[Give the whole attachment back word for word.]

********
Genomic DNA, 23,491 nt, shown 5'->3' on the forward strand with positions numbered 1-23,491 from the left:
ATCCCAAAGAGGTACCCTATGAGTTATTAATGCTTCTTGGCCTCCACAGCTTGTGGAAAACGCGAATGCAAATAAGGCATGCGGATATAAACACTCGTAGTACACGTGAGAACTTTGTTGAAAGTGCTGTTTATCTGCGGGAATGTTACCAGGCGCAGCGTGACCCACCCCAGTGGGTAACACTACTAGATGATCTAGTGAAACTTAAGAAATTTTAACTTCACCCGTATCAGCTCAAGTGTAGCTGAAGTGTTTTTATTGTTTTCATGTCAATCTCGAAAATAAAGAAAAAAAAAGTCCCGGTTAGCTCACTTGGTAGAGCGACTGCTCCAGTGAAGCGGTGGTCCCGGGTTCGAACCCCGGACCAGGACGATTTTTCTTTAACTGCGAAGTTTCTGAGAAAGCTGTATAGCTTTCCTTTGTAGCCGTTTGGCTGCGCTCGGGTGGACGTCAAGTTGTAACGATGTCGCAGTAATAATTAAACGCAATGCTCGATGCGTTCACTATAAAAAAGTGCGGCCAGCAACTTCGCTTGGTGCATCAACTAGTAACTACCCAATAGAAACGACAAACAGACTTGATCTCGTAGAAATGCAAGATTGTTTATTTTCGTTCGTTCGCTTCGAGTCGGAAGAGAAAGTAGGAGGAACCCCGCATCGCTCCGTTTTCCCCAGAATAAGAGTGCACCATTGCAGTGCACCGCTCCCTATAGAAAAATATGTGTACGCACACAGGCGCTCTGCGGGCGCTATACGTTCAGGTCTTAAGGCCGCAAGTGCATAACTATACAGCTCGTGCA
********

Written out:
Genomic DNA, 23,491 nt, shown 5'->3' on the forward strand with positions numbered 1-23,491 from the left:
ATCCCAAAGAGGTACCCTATGAGTTATTAATGCTTCTTGGCCTCCACAGCTTGTGGAAAACGCGAATGCAAATAAGGCATGCGGATATAAACACTCGTAGTACACGTGAGAACTTTGTTGAAAGTGCTGTTTATCTGCGGGAATGTTACCAGGCGCAGCGTGACCCACCCCAGTGGGTAACACTACTAGATGATCTAGTGAAACTTAAGAAATTTTAACTTCACCCGTATCAGCTCAAGTGTAGCTGAAGTGTTTTTATTGTTTTCATGTCAATCTCGAAAATAAAGAAAAAAAAAGTCCCGGTTAGCTCACTTGGTAGAGCGACTGCTCCAGTGAAGCGGTGGTCCCGGGTTCGAACCCCGGACCAGGACGATTTTTCTTTAACTGCGAAGTTTCTGAGAAAGCTGTATAGCTTTCCTTTGTAGCCGTTTGGCTGCGCTCGGGTGGACGTCAAGTTGTAACGATGTCGCAGTAATAATTAAACGCAATGCTCGATGCGTTCACTATAAAAAAGTGCGGCCAGCAACTTCGCTTGGTGCATCAACTAGTAACTACCCAATAGAAACGACAAACAGACTTGATCTCGTAGAAATGCAAGATTGTTTATTTTCGTTCGTTCGCTTCGAGTCGGAAGAGAAAGTAGGAGGAACCCCGCATCGCTCCGTTTTCCCCAGAATAAGAGTGCACCATTGCAGTGCACCGCTCCCTATAGAAAAATATGTGTACGCACACAGGCGCTCTGCGGGCGCTATACGTTCAGGTCTTAAGGCCGCAAGTGCATAACTATACAGCTCGTGCA